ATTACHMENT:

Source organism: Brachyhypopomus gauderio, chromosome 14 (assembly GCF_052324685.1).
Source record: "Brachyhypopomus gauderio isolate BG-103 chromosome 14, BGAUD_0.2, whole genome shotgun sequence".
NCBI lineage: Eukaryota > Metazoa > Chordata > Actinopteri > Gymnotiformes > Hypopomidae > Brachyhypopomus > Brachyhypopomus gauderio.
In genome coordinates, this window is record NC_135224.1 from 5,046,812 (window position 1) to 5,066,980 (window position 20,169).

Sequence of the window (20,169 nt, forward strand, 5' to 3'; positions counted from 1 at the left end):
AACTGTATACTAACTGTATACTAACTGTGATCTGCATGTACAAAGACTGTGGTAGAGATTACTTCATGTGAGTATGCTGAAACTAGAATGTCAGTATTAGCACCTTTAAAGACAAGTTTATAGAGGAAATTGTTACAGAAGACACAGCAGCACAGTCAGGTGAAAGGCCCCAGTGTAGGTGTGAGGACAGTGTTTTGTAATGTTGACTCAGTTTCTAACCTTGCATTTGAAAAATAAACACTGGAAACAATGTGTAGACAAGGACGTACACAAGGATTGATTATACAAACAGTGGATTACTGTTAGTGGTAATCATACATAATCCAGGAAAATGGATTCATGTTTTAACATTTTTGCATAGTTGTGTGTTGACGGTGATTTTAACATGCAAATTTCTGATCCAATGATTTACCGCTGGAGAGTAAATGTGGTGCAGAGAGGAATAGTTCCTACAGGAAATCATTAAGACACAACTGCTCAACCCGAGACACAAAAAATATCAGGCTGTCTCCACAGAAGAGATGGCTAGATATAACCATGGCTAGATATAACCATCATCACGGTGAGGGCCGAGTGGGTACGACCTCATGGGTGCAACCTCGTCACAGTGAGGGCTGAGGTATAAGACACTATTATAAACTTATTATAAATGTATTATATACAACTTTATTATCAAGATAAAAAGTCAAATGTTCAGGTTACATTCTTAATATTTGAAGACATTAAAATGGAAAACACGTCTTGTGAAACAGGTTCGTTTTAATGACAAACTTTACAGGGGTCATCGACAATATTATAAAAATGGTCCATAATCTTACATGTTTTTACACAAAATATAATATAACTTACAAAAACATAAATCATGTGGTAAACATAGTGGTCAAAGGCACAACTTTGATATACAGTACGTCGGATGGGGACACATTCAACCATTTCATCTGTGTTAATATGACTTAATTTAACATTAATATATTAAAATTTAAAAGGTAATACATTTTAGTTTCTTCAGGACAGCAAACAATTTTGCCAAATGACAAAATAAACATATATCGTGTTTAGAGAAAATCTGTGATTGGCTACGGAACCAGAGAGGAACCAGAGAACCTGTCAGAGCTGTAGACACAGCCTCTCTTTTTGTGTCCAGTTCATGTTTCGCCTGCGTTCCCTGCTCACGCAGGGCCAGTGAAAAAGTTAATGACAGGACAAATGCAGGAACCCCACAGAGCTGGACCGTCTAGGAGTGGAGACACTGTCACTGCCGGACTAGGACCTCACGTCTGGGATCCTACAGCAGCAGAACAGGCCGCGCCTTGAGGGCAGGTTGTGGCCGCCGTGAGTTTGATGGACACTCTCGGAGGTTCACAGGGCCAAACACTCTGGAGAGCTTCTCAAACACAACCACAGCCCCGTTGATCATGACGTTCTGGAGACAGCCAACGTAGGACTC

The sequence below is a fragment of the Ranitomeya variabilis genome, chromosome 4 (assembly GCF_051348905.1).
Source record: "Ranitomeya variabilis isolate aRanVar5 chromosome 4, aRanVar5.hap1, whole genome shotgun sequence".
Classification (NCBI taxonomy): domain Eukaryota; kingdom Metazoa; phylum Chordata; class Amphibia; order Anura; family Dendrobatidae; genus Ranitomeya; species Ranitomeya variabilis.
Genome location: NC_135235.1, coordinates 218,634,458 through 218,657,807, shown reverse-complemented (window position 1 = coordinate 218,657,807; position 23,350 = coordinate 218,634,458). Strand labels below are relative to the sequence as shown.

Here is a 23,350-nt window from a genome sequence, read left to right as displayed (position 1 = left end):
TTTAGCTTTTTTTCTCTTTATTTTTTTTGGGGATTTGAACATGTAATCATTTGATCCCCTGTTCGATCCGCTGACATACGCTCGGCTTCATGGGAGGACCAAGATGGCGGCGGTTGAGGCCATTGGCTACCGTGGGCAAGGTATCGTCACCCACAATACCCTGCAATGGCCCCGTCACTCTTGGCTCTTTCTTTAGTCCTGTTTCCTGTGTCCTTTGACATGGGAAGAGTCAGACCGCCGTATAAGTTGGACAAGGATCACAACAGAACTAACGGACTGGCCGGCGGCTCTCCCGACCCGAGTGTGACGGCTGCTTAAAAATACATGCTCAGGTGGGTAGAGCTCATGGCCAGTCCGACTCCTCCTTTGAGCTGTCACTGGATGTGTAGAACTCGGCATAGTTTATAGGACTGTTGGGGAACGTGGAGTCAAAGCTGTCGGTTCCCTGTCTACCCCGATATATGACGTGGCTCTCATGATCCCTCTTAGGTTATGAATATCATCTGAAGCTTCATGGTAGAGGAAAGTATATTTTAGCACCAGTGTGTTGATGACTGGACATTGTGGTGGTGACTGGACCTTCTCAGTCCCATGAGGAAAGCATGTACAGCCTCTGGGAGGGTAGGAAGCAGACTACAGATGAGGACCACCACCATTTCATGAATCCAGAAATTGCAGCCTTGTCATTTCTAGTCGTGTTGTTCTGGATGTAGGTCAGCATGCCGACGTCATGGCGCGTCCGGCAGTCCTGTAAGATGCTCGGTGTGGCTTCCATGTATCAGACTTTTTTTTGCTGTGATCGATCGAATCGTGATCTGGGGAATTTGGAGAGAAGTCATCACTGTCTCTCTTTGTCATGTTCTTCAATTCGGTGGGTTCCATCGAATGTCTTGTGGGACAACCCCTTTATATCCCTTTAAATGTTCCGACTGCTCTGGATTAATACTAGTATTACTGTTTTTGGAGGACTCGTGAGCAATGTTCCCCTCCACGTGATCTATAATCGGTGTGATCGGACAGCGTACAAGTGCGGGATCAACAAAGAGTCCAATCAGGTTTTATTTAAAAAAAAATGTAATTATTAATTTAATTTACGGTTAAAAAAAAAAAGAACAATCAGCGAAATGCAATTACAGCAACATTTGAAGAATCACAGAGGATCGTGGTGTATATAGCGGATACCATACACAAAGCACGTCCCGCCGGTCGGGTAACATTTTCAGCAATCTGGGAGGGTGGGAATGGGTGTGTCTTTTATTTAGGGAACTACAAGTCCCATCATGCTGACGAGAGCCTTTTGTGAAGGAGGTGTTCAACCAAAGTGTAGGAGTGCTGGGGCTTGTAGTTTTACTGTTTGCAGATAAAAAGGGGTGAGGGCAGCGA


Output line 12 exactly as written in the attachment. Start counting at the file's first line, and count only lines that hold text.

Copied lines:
TTTAGCTTTTTTTCTCTTTATTTTTTTTGGGGATTTGAACATGTAATCATTTGATCCCCTGTTCGATCCGCTGACATACGCTCGGCTTCATGGGAGGACCAAGATGGCGGCGGTTGAGGCCATTGGCTACCGTGGGCAAGGTATCGTCACCCACAATACCCTGCAATGGCCCCGTCACTCTTGGCTCTTTCTTTAGTCCTGTTTCCTGTGTCCTTTGACATGGGAAGAGTCAGACCGCCGTATAAGTTGGACAAGGATCACAACAGAACTAACGGACTGGCCGGCGGCTCTCCCGACCCGAGTGTGACGGCTGCTTAAAAATACATGCTCAGGTGGGTAGAGCTCATGGCCAGTCCGACTCCTCCTTTGAGCTGTCACTGGATGTGTAGAACTCGGCATAGTTTATAGGACTGTTGGGGAACGTGGAGTCAAAGCTGTCGGTTCCCTGTCTACCCCGATATATGACGTGGCTCTCATGATCCCTCTTAGGTTATGAATATCATCTGAAGCTTCATGGTAGAGGAAAGTATATTTTAGCACCAGTGTGTTGATGACTGGACATTGTGGTGGTGACTGGACCTTCTCAGTCCCATGAGGAAAGCATGTACAGCCTCTGGGAGGGTAGGAAGCAGACTACAGATGAGGACCACCACCATTTCATGAATCCAGAAATTGCAGCCTTGTCATTTCTAGTCGTGTTGTTCTGGATGTAGGTCAGCATGCCGACGTCATGGCGCGTCCGGCAGTCCTGTAAGATGCTCGGTGTGGCTTCCATGTATCAGACTTTTTTTTGCTGTGATCGATCGAATCGTGATCTGGGGAATTTGGAGAGAAGTCATCACTGTCTCTCTTTGTCATGTTCTTCAATTCGGTGGGTTCCATCGAATGTCTTGTGGGACAACCCCTTTATATCCCTTTAAATGTTCCGACTGCTCTGGATTAATACTAGTATTACTGTTTTTGGAGGACTCGTGAGCAATGTTCCCCTCCACGTGATCTATAATCGGTGTGATCGGACAGCGTACAAGTGCGGGATCAACAAAGAGTCCAATCAGGTTTTATTTAAAAAAAAATGTAATTATTAATTTAATTTACGGTTAAAAAAAAAAAGAACAATCAGCGAAATGCAATTACAGCAACATTTGAAGAATCACAGAGGATCGTGGTGTATATAGCGGATACCATACACAAAGCACGTCCCGCCGGTCGGGTAACATTTTCAGCAATCTGGGAGGGTGGGAATGGGTGTGTCTTTTATTTAGGGAACTACAAGTCCCATCATGCTGACGAGAGCCTTTTGTGAAGGAGGTGTTCAACCAAAGTGTAGGAGTGCTGGGGCTTGTAGTTTTACTGTTTGCAGATAAAAAGGGGTGAGGGCAGCGA